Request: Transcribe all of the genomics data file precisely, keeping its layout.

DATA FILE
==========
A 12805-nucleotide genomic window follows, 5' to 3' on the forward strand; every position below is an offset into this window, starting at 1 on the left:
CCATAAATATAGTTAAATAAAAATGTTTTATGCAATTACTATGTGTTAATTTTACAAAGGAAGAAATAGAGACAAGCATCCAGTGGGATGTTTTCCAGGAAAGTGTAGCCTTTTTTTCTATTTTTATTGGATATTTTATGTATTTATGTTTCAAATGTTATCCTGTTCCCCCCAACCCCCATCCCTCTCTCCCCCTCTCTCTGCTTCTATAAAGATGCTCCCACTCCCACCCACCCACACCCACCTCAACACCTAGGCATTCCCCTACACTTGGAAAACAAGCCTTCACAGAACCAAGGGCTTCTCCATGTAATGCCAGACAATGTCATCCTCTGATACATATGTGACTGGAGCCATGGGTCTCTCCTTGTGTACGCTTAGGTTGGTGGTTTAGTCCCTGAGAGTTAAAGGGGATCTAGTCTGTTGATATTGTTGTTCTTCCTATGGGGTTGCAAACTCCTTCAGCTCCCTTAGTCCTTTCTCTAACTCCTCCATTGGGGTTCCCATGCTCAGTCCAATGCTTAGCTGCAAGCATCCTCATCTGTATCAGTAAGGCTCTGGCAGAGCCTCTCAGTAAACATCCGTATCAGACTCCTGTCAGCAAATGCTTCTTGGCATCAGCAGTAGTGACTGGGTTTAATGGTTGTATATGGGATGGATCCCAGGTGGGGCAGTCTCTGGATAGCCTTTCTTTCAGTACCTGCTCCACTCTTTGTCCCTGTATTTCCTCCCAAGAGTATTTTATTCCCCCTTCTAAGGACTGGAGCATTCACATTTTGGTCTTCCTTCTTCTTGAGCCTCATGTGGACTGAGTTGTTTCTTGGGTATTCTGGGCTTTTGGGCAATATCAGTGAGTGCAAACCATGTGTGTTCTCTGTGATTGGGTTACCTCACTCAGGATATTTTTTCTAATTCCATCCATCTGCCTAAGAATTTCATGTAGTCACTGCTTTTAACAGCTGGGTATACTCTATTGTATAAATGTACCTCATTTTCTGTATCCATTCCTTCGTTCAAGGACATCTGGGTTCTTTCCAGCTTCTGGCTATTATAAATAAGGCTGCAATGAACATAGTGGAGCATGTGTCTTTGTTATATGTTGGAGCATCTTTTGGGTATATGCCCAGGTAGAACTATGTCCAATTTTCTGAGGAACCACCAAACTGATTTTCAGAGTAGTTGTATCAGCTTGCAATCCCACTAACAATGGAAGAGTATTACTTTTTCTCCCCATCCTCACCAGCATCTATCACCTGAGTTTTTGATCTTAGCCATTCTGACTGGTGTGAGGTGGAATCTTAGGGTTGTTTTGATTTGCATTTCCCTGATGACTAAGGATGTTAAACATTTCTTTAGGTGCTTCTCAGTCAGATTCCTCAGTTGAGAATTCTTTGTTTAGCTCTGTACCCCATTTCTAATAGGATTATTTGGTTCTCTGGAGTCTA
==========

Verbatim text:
A 12805-nucleotide genomic window follows, 5' to 3' on the forward strand; every position below is an offset into this window, starting at 1 on the left:
CCATAAATATAGTTAAATAAAAATGTTTTATGCAATTACTATGTGTTAATTTTACAAAGGAAGAAATAGAGACAAGCATCCAGTGGGATGTTTTCCAGGAAAGTGTAGCCTTTTTTTCTATTTTTATTGGATATTTTATGTATTTATGTTTCAAATGTTATCCTGTTCCCCCCAACCCCCATCCCTCTCTCCCCCTCTCTCTGCTTCTATAAAGATGCTCCCACTCCCACCCACCCACACCCACCTCAACACCTAGGCATTCCCCTACACTTGGAAAACAAGCCTTCACAGAACCAAGGGCTTCTCCATGTAATGCCAGACAATGTCATCCTCTGATACATATGTGACTGGAGCCATGGGTCTCTCCTTGTGTACGCTTAGGTTGGTGGTTTAGTCCCTGAGAGTTAAAGGGGATCTAGTCTGTTGATATTGTTGTTCTTCCTATGGGGTTGCAAACTCCTTCAGCTCCCTTAGTCCTTTCTCTAACTCCTCCATTGGGGTTCCCATGCTCAGTCCAATGCTTAGCTGCAAGCATCCTCATCTGTATCAGTAAGGCTCTGGCAGAGCCTCTCAGTAAACATCCGTATCAGACTCCTGTCAGCAAATGCTTCTTGGCATCAGCAGTAGTGACTGGGTTTAATGGTTGTATATGGGATGGATCCCAGGTGGGGCAGTCTCTGGATAGCCTTTCTTTCAGTACCTGCTCCACTCTTTGTCCCTGTATTTCCTCCCAAGAGTATTTTATTCCCCCTTCTAAGGACTGGAGCATTCACATTTTGGTCTTCCTTCTTCTTGAGCCTCATGTGGACTGAGTTGTTTCTTGGGTATTCTGGGCTTTTGGGCAATATCAGTGAGTGCAAACCATGTGTGTTCTCTGTGATTGGGTTACCTCACTCAGGATATTTTTTCTAATTCCATCCATCTGCCTAAGAATTTCATGTAGTCACTGCTTTTAACAGCTGGGTATACTCTATTGTATAAATGTACCTCATTTTCTGTATCCATTCCTTCGTTCAAGGACATCTGGGTTCTTTCCAGCTTCTGGCTATTATAAATAAGGCTGCAATGAACATAGTGGAGCATGTGTCTTTGTTATATGTTGGAGCATCTTTTGGGTATATGCCCAGGTAGAACTATGTCCAATTTTCTGAGGAACCACCAAACTGATTTTCAGAGTAGTTGTATCAGCTTGCAATCCCACTAACAATGGAAGAGTATTACTTTTTCTCCCCATCCTCACCAGCATCTATCACCTGAGTTTTTGATCTTAGCCATTCTGACTGGTGTGAGGTGGAATCTTAGGGTTGTTTTGATTTGCATTTCCCTGATGACTAAGGATGTTAAACATTTCTTTAGGTGCTTCTCAGTCAGATTCCTCAGTTGAGAATTCTTTGTTTAGCTCTGTACCCCATTTCTAATAGGATTATTTGGTTCTCTGGAGTCTA